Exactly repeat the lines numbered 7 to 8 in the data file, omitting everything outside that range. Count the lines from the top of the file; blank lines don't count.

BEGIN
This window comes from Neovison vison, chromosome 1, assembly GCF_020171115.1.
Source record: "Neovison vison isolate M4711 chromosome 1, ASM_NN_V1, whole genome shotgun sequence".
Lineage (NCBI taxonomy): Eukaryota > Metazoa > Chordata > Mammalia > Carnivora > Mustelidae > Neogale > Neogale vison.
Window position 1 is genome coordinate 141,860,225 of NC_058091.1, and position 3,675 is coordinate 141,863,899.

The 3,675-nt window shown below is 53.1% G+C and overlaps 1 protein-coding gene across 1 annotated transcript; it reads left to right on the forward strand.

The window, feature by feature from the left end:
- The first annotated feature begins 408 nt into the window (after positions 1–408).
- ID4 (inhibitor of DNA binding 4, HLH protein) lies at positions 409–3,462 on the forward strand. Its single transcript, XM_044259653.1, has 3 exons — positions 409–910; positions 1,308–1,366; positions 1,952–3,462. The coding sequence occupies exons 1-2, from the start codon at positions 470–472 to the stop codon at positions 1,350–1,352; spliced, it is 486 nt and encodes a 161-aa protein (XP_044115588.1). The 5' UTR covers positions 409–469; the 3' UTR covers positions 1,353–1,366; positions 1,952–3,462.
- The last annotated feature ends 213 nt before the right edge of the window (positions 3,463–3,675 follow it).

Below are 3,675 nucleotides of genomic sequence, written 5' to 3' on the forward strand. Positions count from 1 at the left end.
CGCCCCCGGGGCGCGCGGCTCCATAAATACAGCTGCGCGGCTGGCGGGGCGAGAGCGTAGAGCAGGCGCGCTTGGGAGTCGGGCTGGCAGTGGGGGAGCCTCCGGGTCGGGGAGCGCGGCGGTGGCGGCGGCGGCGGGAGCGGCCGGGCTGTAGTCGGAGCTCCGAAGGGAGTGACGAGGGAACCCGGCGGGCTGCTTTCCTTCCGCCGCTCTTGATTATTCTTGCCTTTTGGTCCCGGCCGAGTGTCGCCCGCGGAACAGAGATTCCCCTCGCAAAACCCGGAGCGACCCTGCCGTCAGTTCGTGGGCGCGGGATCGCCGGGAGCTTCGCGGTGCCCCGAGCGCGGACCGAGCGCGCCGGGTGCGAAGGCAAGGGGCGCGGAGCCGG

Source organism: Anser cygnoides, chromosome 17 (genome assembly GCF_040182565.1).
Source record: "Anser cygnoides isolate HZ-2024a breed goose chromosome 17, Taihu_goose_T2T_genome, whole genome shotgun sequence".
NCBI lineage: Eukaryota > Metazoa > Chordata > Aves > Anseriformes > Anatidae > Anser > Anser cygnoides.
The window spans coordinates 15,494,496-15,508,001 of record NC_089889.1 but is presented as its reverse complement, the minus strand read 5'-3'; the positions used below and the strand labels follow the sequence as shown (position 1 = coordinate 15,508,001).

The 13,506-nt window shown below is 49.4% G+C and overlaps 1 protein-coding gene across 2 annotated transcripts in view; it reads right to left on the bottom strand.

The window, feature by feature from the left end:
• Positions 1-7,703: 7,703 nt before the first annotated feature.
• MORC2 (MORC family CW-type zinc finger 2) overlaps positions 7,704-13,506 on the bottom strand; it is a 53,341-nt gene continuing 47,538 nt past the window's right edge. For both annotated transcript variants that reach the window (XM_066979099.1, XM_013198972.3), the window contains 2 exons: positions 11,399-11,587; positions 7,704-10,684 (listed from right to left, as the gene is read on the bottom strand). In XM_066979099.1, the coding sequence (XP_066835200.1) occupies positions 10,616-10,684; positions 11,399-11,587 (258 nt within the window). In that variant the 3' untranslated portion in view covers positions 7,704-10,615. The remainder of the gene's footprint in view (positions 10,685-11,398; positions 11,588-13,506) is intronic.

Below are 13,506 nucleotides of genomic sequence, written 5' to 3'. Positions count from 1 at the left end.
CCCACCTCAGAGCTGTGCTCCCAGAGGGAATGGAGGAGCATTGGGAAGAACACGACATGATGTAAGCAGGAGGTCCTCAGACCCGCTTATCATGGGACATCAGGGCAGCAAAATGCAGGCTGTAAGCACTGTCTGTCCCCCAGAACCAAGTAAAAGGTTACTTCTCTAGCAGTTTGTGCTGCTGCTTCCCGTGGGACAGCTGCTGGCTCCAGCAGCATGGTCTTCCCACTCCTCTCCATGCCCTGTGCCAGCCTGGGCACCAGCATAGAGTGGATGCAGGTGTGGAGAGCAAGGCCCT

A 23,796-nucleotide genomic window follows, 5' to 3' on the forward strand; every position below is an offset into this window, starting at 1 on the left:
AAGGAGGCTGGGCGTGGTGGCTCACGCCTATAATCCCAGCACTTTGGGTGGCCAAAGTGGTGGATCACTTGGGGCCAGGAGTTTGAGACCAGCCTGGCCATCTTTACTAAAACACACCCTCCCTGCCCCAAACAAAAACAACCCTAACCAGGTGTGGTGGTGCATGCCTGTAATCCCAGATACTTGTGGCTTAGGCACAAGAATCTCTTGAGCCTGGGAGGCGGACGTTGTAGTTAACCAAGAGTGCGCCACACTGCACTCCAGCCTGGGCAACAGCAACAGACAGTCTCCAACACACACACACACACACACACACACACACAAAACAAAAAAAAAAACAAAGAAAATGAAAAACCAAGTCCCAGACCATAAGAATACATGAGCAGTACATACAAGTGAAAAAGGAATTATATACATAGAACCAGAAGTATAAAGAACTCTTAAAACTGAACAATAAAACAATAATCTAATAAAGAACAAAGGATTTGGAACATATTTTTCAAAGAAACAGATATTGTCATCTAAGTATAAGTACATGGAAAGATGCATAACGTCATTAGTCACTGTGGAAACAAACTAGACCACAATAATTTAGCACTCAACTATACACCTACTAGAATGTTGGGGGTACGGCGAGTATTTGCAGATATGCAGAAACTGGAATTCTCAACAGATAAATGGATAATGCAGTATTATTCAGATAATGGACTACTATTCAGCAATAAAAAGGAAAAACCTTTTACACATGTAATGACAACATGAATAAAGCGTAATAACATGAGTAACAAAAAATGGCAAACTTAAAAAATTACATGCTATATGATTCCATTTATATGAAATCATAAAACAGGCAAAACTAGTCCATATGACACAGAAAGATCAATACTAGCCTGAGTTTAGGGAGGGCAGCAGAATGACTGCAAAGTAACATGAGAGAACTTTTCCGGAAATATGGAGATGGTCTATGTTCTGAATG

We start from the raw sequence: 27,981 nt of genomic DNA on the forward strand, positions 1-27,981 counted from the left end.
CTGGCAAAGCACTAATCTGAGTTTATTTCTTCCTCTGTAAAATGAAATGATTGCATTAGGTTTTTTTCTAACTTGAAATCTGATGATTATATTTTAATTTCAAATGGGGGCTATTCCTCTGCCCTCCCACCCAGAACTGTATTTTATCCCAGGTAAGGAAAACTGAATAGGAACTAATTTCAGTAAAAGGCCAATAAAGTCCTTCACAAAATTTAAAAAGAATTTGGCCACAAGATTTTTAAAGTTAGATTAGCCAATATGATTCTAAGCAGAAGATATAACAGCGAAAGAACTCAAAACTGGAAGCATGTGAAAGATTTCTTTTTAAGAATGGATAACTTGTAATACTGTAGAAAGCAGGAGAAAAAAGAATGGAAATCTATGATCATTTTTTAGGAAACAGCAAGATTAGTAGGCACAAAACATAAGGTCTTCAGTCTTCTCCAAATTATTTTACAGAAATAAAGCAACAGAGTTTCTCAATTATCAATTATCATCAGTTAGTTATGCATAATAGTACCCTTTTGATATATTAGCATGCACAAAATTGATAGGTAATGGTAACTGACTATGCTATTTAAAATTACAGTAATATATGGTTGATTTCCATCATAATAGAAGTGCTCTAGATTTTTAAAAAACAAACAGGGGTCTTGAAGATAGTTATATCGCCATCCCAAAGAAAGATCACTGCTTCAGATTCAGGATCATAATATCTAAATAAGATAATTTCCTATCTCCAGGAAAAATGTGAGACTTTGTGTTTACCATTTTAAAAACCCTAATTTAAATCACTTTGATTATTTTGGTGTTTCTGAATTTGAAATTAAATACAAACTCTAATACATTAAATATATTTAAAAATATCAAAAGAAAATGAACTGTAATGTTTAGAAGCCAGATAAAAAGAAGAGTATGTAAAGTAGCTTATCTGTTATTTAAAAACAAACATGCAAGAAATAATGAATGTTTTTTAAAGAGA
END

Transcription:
- The first annotated feature begins 408 nt into the window (after positions 1–408).
- ID4 (inhibitor of DNA binding 4, HLH protein) lies at positions 409–3,462 on the forward strand. Its single transcript, XM_044259653.1, has 3 exons — positions 409–910; positions 1,308–1,366; positions 1,952–3,462. The coding sequence occupies exons 1-2, from the start codon at positions 470–472 to the stop codon at positions 1,350–1,352; spliced, it is 486 nt and encodes a 161-aa protein (XP_044115588.1). The 5' UTR covers positions 409–469; the 3' UTR covers positions 1,353–1,366; positions 1,952–3,462.